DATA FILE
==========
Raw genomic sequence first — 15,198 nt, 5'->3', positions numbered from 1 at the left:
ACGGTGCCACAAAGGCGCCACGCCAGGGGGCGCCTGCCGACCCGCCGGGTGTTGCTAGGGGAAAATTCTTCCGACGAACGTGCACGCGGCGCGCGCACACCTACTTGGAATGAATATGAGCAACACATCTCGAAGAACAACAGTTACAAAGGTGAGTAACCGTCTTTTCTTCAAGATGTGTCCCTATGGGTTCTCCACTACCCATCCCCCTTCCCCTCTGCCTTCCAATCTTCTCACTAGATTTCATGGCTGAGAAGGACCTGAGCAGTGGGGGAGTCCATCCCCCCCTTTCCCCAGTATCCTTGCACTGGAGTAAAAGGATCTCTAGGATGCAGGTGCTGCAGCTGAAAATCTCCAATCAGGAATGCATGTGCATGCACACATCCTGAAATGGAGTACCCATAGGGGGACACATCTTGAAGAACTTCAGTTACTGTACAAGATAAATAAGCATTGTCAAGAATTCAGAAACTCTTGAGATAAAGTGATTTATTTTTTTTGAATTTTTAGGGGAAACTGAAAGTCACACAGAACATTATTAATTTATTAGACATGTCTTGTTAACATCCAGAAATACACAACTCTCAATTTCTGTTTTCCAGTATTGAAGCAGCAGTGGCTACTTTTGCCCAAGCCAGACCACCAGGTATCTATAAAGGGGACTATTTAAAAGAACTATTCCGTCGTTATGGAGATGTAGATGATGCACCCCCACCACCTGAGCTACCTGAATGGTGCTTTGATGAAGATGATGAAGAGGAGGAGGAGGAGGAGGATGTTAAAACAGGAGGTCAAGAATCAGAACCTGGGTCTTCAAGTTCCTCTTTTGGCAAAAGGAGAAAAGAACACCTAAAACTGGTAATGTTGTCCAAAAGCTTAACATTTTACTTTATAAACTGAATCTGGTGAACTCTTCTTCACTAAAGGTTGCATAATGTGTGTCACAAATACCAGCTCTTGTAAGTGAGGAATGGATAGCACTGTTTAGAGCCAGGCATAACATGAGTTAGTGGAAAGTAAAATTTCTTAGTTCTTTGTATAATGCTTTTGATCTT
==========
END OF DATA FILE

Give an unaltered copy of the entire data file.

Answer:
Raw genomic sequence first — 15,198 nt, 5'->3', positions numbered from 1 at the left:
ACGGTGCCACAAAGGCGCCACGCCAGGGGGCGCCTGCCGACCCGCCGGGTGTTGCTAGGGGAAAATTCTTCCGACGAACGTGCACGCGGCGCGCGCACACCTACTTGGAATGAATATGAGCAACACATCTCGAAGAACAACAGTTACAAAGGTGAGTAACCGTCTTTTCTTCAAGATGTGTCCCTATGGGTTCTCCACTACCCATCCCCCTTCCCCTCTGCCTTCCAATCTTCTCACTAGATTTCATGGCTGAGAAGGACCTGAGCAGTGGGGGAGTCCATCCCCCCCTTTCCCCAGTATCCTTGCACTGGAGTAAAAGGATCTCTAGGATGCAGGTGCTGCAGCTGAAAATCTCCAATCAGGAATGCATGTGCATGCACACATCCTGAAATGGAGTACCCATAGGGGGACACATCTTGAAGAACTTCAGTTACTGTACAAGATAAATAAGCATTGTCAAGAATTCAGAAACTCTTGAGATAAAGTGATTTATTTTTTTTGAATTTTTAGGGGAAACTGAAAGTCACACAGAACATTATTAATTTATTAGACATGTCTTGTTAACATCCAGAAATACACAACTCTCAATTTCTGTTTTCCAGTATTGAAGCAGCAGTGGCTACTTTTGCCCAAGCCAGACCACCAGGTATCTATAAAGGGGACTATTTAAAAGAACTATTCCGTCGTTATGGAGATGTAGATGATGCACCCCCACCACCTGAGCTACCTGAATGGTGCTTTGATGAAGATGATGAAGAGGAGGAGGAGGAGGAGGATGTTAAAACAGGAGGTCAAGAATCAGAACCTGGGTCTTCAAGTTCCTCTTTTGGCAAAAGGAGAAAAGAACACCTAAAACTGGTAATGTTGTCCAAAAGCTTAACATTTTACTTTATAAACTGAATCTGGTGAACTCTTCTTCACTAAAGGTTGCATAATGTGTGTCACAAATACCAGCTCTTGTAAGTGAGGAATGGATAGCACTGTTTAGAGCCAGGCATAACATGAGTTAGTGGAAAGTAAAATTTCTTAGTTCTTTGTATAATGCTTTTGATCTT